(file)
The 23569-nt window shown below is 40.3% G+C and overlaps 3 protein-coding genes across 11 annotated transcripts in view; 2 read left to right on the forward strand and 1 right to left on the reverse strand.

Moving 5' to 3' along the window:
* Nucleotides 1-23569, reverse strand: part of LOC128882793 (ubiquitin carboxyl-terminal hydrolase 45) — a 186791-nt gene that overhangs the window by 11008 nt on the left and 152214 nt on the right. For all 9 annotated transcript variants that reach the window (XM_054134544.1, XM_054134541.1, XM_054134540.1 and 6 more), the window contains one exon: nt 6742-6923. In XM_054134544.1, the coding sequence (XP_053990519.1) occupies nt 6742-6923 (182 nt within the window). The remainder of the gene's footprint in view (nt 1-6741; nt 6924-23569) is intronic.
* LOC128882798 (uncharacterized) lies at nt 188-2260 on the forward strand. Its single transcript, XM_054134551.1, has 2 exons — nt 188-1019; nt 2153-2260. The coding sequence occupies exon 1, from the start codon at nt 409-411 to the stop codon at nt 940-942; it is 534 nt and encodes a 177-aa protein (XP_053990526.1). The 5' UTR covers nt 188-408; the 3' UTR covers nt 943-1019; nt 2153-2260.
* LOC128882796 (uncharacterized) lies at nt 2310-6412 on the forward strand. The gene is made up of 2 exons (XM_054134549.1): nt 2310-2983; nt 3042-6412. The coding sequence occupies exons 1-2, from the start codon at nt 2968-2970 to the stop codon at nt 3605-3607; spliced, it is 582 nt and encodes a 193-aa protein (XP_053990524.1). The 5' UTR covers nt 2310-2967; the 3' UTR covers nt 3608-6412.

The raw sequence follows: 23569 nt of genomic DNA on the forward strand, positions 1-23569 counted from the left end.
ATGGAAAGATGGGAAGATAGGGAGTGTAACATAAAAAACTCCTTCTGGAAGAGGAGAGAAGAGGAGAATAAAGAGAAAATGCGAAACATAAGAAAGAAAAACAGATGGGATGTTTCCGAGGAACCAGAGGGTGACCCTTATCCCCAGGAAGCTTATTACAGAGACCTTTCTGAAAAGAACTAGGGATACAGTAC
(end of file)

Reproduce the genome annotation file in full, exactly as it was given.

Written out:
The 23569-nt window shown below is 40.3% G+C and overlaps 3 protein-coding genes across 11 annotated transcripts in view; 2 read left to right on the forward strand and 1 right to left on the reverse strand.

Moving 5' to 3' along the window:
* Nucleotides 1-23569, reverse strand: part of LOC128882793 (ubiquitin carboxyl-terminal hydrolase 45) — a 186791-nt gene that overhangs the window by 11008 nt on the left and 152214 nt on the right. For all 9 annotated transcript variants that reach the window (XM_054134544.1, XM_054134541.1, XM_054134540.1 and 6 more), the window contains one exon: nt 6742-6923. In XM_054134544.1, the coding sequence (XP_053990519.1) occupies nt 6742-6923 (182 nt within the window). The remainder of the gene's footprint in view (nt 1-6741; nt 6924-23569) is intronic.
* LOC128882798 (uncharacterized) lies at nt 188-2260 on the forward strand. Its single transcript, XM_054134551.1, has 2 exons — nt 188-1019; nt 2153-2260. The coding sequence occupies exon 1, from the start codon at nt 409-411 to the stop codon at nt 940-942; it is 534 nt and encodes a 177-aa protein (XP_053990526.1). The 5' UTR covers nt 188-408; the 3' UTR covers nt 943-1019; nt 2153-2260.
* LOC128882796 (uncharacterized) lies at nt 2310-6412 on the forward strand. The gene is made up of 2 exons (XM_054134549.1): nt 2310-2983; nt 3042-6412. The coding sequence occupies exons 1-2, from the start codon at nt 2968-2970 to the stop codon at nt 3605-3607; spliced, it is 582 nt and encodes a 193-aa protein (XP_053990524.1). The 5' UTR covers nt 2310-2967; the 3' UTR covers nt 3608-6412.

The raw sequence follows: 23569 nt of genomic DNA on the forward strand, positions 1-23569 counted from the left end.
ATGGAAAGATGGGAAGATAGGGAGTGTAACATAAAAAACTCCTTCTGGAAGAGGAGAGAAGAGGAGAATAAAGAGAAAATGCGAAACATAAGAAAGAAAAACAGATGGGATGTTTCCGAGGAACCAGAGGGTGACCCTTATCCCCAGGAAGCTTATTACAGAGACCTTTCTGAAAAGAACTAGGGATACAGTAC